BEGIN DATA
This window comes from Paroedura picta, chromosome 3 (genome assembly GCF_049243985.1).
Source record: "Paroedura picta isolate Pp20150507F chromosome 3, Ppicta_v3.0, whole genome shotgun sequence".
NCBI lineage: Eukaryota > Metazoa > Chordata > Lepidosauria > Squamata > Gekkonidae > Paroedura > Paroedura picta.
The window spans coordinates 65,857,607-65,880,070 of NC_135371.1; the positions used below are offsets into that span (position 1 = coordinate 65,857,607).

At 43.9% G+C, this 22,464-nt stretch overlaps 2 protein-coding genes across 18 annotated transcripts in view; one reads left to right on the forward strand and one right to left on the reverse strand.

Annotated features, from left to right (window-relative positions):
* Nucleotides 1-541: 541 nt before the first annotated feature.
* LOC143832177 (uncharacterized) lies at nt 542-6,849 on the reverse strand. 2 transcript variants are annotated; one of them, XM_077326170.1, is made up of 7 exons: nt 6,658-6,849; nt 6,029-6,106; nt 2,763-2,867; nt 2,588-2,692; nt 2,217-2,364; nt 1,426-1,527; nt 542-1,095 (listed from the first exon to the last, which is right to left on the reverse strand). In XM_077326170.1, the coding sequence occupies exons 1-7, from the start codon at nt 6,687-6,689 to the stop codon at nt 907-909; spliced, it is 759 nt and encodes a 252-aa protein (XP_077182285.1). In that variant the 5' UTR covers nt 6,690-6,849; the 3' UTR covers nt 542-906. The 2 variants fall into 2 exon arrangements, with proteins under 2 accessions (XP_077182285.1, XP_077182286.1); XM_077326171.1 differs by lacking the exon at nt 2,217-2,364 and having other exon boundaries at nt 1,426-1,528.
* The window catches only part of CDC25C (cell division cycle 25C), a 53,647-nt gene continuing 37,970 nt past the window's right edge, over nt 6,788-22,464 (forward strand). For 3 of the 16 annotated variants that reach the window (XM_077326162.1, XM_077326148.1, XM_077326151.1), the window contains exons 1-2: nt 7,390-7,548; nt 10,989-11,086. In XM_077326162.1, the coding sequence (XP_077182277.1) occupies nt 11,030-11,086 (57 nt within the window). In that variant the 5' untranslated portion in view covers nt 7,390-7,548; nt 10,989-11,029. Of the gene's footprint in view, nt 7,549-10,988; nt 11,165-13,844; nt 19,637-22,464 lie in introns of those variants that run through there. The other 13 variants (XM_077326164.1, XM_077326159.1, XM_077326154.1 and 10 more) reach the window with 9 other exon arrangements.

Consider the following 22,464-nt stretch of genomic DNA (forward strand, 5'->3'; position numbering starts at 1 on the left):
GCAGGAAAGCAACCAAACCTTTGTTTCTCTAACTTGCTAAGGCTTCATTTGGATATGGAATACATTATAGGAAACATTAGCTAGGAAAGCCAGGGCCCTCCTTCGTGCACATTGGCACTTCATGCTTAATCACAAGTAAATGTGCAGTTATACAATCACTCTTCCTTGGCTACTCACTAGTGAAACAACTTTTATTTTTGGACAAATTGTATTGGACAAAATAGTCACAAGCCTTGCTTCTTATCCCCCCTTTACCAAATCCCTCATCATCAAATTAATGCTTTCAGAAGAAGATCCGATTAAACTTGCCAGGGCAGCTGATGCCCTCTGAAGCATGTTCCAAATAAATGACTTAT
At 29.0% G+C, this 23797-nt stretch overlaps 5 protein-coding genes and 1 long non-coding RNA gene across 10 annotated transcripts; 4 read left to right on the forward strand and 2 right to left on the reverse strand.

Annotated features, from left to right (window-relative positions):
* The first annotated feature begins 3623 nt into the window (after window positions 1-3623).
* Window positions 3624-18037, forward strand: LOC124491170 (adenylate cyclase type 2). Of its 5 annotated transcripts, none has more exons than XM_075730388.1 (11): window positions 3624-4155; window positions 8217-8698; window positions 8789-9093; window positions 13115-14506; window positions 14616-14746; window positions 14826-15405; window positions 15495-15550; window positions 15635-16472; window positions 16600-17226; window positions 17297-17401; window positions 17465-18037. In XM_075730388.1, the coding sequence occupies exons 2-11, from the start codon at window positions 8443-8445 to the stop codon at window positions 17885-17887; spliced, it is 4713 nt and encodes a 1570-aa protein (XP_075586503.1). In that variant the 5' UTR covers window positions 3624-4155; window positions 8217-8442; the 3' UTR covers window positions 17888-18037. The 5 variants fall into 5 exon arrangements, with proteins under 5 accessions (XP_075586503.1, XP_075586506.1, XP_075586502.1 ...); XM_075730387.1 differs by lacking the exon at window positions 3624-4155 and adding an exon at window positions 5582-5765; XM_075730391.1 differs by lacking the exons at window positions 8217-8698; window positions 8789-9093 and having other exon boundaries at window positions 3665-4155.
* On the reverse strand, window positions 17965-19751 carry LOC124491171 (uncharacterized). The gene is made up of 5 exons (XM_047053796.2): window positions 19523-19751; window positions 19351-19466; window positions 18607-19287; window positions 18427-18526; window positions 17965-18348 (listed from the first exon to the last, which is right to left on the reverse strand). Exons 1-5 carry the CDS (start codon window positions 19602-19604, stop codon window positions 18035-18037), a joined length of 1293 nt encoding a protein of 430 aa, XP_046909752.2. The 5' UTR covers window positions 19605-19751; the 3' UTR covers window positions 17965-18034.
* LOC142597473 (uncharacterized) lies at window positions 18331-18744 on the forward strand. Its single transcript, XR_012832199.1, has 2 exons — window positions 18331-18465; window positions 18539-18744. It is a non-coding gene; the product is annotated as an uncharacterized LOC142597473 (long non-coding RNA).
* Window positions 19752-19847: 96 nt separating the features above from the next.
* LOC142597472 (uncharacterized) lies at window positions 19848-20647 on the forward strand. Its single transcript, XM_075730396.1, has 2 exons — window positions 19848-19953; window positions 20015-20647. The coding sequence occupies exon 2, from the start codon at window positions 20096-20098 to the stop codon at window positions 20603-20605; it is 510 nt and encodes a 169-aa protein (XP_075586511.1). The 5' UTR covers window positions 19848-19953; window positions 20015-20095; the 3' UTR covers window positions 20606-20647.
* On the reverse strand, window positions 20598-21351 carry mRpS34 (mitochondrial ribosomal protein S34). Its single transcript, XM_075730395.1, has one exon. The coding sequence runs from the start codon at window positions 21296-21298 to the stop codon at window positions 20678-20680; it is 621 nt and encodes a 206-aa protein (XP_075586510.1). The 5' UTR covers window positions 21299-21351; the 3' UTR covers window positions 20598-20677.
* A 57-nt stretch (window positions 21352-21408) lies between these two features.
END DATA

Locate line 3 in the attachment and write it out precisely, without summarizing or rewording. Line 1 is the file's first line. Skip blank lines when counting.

NCBI lineage: Eukaryota > Metazoa > Chordata > Lepidosauria > Squamata > Gekkonidae > Paroedura > Paroedura picta.